In the aftermath of the Japanese attacks on Pearl Harbor, President Franklin Delano Roosevelt’s immediate response was to appear before a joint session of Congress to ask for a declaration of war. Despite the fact that an attack on US soil had killed and wounded thousands of Americans, despite the clear threat of additional attacks, Roosevelt honored the separation of powers as defined by the Constitution, along with the clear requirement that “the Congress shall have power…to declare War, grant Letters of Marque and Reprisal, and make Rules concerning Captures on Land and Water.”

    No president since Roosevelt has respected the Constitution sufficiently to seek a formal declaration of war.

    They have had plenty of excuses: a United Nations Security Council resolution, a Gulf of Tonkin Resolution, a “consultation” with congressional leaders. They have interpreted the War Powers Act broadly. They have simply done as they chose.

    But they have not obtained the formal declarations of war required by the Constitution.

    It is easy to blame presidents for this.

    But the blame is shared with successive Congresses, which have lacked respect not only for the founding premises of the republic but for their own role in a system of checks and balances. And a growing number of House and Senate members, Democrats and Republicans, liberals and conservatives, are recognizing that, as Congresswoman Barbara Lee says, “Congress must assert our authority on this issue.”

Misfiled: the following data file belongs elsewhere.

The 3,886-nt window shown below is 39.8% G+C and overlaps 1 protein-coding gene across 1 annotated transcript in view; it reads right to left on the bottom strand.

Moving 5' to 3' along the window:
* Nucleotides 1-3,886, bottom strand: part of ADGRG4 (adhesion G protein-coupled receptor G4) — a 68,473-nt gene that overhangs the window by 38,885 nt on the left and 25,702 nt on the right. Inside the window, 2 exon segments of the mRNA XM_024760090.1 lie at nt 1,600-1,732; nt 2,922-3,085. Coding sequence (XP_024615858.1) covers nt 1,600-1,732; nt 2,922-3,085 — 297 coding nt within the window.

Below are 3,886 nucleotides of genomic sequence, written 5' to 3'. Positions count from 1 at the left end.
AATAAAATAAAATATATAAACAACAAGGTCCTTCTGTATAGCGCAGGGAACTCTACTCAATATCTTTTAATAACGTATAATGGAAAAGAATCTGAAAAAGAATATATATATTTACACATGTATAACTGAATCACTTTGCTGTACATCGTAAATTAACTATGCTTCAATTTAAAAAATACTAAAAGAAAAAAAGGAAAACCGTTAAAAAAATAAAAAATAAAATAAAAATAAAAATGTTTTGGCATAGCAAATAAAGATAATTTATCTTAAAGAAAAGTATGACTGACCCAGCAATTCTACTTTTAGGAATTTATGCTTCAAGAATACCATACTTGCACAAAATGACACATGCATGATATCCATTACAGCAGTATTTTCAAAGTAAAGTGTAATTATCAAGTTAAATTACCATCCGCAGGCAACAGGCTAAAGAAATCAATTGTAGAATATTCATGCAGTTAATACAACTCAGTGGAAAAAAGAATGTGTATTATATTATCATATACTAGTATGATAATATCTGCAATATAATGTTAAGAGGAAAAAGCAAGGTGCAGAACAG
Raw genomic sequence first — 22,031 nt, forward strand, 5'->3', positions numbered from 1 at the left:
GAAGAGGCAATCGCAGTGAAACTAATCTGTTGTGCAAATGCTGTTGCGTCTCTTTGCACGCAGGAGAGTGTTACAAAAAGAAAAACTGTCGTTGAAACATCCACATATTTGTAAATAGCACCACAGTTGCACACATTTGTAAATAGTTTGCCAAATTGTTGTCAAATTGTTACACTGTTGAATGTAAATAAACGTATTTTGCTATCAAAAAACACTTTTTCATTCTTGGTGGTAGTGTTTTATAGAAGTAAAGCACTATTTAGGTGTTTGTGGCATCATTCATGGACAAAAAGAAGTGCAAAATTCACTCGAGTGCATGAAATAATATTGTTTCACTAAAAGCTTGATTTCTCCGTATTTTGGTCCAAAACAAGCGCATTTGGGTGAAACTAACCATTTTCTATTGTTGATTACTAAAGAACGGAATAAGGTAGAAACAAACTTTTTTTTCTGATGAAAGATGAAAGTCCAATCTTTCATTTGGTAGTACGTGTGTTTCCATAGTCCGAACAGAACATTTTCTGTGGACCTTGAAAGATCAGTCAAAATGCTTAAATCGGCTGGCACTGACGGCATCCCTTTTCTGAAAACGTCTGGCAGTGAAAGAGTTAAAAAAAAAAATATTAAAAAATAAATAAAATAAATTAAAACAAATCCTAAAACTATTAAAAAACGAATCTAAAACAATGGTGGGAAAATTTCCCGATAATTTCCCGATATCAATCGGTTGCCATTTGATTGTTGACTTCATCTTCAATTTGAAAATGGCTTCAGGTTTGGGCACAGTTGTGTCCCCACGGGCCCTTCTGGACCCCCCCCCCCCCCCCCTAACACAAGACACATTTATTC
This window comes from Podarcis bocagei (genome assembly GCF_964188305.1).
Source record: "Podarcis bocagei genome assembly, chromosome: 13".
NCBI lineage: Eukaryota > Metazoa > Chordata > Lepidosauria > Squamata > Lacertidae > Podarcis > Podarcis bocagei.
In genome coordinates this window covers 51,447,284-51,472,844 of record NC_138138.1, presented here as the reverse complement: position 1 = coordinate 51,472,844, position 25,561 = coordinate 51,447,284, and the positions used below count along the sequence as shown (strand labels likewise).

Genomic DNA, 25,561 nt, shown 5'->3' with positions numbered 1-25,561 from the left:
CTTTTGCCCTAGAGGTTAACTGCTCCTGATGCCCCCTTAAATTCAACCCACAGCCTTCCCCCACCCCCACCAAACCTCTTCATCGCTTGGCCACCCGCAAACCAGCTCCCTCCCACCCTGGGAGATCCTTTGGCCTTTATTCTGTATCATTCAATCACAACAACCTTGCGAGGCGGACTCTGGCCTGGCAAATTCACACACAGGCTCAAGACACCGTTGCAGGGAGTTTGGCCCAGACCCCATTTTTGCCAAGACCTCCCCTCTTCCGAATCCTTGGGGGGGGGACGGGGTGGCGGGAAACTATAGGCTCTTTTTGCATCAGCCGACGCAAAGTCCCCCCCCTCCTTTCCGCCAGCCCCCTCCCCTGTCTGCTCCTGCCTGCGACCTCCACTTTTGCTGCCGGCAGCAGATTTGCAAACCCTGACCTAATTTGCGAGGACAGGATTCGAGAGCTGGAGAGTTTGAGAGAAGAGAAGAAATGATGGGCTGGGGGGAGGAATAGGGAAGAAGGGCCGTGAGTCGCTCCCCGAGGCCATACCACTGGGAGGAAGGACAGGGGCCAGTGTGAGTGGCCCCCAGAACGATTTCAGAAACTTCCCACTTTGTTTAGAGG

The British Parliament did just that, voting “no” to intervention.

    Does the British Parliament have more of a say when it comes to warmaking that the United States Congress?

    The framers of the US Constitution certainly did not intend that this would be the circumstance. But in coming days we will learn whether the Constitution still applies.

    As preparations are made for war with Syria—and, should anyone be confused on this point, missile strikes meet the definition of warmaking—Secretary of State John Kerry is making public pronouncements aimed at explaining and justifying what could be a unilateral response to reports that chemical weapons were deployed in the strife-torn country.

    Kerry says that “the administration is actively consulting with members of Congress.”

    But “actively consulting” is not the same as securing a clearly stated declaration of war. Indeed, Congressman Justin Amash, an antiwar Republican from Michigan, argues that striking Syria without a congressional authorization is “unquestionably unconstitutional.”

    Amash flatly declares that, if a vote were held, “it would fail.”

  5. From The Imperial Presidency, by Arthur M. Schlesinger, Jr (1973):

    “Created by wars that required it, the machine now created the wars that it requires.” — Joseph Schumpeter

    From Stilwell an the American Experience in China, by Barbara Tuchman (1970):